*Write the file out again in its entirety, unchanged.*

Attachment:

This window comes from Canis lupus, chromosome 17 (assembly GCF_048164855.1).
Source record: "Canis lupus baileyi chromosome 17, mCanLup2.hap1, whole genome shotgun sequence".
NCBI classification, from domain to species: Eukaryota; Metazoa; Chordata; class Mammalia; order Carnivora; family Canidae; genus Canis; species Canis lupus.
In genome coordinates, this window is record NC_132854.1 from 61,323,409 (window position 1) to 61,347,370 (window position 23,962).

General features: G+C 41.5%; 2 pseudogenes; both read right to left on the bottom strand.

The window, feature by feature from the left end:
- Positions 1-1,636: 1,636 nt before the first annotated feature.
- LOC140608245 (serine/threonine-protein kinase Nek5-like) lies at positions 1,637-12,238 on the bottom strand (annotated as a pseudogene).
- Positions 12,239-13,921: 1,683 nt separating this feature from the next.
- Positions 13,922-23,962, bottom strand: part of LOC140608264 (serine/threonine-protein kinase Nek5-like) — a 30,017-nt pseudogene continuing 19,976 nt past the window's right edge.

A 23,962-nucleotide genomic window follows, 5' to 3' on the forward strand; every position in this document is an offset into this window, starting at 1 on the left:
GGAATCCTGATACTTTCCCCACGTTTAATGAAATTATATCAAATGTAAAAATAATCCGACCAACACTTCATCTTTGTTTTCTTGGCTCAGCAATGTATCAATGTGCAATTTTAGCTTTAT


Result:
This window comes from Canis lupus, chromosome 17 (assembly GCF_048164855.1).
Source record: "Canis lupus baileyi chromosome 17, mCanLup2.hap1, whole genome shotgun sequence".
NCBI classification, from domain to species: Eukaryota; Metazoa; Chordata; class Mammalia; order Carnivora; family Canidae; genus Canis; species Canis lupus.
In genome coordinates, this window is record NC_132854.1 from 61,323,409 (window position 1) to 61,347,370 (window position 23,962).

General features: G+C 41.5%; 2 pseudogenes; both read right to left on the bottom strand.

The window, feature by feature from the left end:
- Positions 1-1,636: 1,636 nt before the first annotated feature.
- LOC140608245 (serine/threonine-protein kinase Nek5-like) lies at positions 1,637-12,238 on the bottom strand (annotated as a pseudogene).
- Positions 12,239-13,921: 1,683 nt separating this feature from the next.
- Positions 13,922-23,962, bottom strand: part of LOC140608264 (serine/threonine-protein kinase Nek5-like) — a 30,017-nt pseudogene continuing 19,976 nt past the window's right edge.

A 23,962-nucleotide genomic window follows, 5' to 3' on the forward strand; every position in this document is an offset into this window, starting at 1 on the left:
GGAATCCTGATACTTTCCCCACGTTTAATGAAATTATATCAAATGTAAAAATAATCCGACCAACACTTCATCTTTGTTTTCTTGGCTCAGCAATGTATCAATGTGCAATTTTAGCTTTAT